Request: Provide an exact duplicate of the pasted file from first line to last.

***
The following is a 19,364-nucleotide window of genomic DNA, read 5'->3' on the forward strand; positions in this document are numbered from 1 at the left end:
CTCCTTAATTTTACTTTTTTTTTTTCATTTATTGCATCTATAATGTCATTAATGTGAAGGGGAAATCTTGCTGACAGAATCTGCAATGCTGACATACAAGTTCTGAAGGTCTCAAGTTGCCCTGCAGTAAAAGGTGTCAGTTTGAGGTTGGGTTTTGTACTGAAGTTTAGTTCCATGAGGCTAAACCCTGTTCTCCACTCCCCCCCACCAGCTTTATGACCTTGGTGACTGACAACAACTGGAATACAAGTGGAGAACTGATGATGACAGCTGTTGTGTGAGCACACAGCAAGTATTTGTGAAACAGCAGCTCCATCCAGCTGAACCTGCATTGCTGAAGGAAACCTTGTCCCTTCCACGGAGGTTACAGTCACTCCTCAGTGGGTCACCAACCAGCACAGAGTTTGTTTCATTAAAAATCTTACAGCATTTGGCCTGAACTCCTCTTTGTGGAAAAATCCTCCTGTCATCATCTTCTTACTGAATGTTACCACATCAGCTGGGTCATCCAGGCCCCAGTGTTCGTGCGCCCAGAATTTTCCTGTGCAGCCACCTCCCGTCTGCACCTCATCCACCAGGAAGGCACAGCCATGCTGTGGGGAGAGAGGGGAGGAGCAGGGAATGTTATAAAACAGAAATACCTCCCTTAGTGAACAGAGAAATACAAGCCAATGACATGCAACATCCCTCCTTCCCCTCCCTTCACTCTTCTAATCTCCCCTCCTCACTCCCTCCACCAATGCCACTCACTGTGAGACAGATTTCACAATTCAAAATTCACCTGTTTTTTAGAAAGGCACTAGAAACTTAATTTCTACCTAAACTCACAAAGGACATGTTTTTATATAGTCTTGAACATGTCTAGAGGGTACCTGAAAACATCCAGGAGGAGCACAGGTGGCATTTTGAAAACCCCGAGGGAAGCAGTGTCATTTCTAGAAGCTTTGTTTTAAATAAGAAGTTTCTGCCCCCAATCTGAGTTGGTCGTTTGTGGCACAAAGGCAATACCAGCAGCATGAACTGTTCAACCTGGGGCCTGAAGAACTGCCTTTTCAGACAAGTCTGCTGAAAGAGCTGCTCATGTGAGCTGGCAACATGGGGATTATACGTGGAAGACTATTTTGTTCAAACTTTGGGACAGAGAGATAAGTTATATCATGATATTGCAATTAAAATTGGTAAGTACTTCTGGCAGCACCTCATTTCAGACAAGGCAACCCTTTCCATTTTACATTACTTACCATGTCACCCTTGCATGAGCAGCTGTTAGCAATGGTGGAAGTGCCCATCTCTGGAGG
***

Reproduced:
The following is a 19,364-nucleotide window of genomic DNA, read 5'->3' on the forward strand; positions in this document are numbered from 1 at the left end:
CTCCTTAATTTTACTTTTTTTTTTTCATTTATTGCATCTATAATGTCATTAATGTGAAGGGGAAATCTTGCTGACAGAATCTGCAATGCTGACATACAAGTTCTGAAGGTCTCAAGTTGCCCTGCAGTAAAAGGTGTCAGTTTGAGGTTGGGTTTTGTACTGAAGTTTAGTTCCATGAGGCTAAACCCTGTTCTCCACTCCCCCCCACCAGCTTTATGACCTTGGTGACTGACAACAACTGGAATACAAGTGGAGAACTGATGATGACAGCTGTTGTGTGAGCACACAGCAAGTATTTGTGAAACAGCAGCTCCATCCAGCTGAACCTGCATTGCTGAAGGAAACCTTGTCCCTTCCACGGAGGTTACAGTCACTCCTCAGTGGGTCACCAACCAGCACAGAGTTTGTTTCATTAAAAATCTTACAGCATTTGGCCTGAACTCCTCTTTGTGGAAAAATCCTCCTGTCATCATCTTCTTACTGAATGTTACCACATCAGCTGGGTCATCCAGGCCCCAGTGTTCGTGCGCCCAGAATTTTCCTGTGCAGCCACCTCCCGTCTGCACCTCATCCACCAGGAAGGCACAGCCATGCTGTGGGGAGAGAGGGGAGGAGCAGGGAATGTTATAAAACAGAAATACCTCCCTTAGTGAACAGAGAAATACAAGCCAATGACATGCAACATCCCTCCTTCCCCTCCCTTCACTCTTCTAATCTCCCCTCCTCACTCCCTCCACCAATGCCACTCACTGTGAGACAGATTTCACAATTCAAAATTCACCTGTTTTTTAGAAAGGCACTAGAAACTTAATTTCTACCTAAACTCACAAAGGACATGTTTTTATATAGTCTTGAACATGTCTAGAGGGTACCTGAAAACATCCAGGAGGAGCACAGGTGGCATTTTGAAAACCCCGAGGGAAGCAGTGTCATTTCTAGAAGCTTTGTTTTAAATAAGAAGTTTCTGCCCCCAATCTGAGTTGGTCGTTTGTGGCACAAAGGCAATACCAGCAGCATGAACTGTTCAACCTGGGGCCTGAAGAACTGCCTTTTCAGACAAGTCTGCTGAAAGAGCTGCTCATGTGAGCTGGCAACATGGGGATTATACGTGGAAGACTATTTTGTTCAAACTTTGGGACAGAGAGATAAGTTATATCATGATATTGCAATTAAAATTGGTAAGTACTTCTGGCAGCACCTCATTTCAGACAAGGCAACCCTTTCCATTTTACATTACTTACCATGTCACCCTTGCATGAGCAGCTGTTAGCAATGGTGGAAGTGCCCATCTCTGGAGG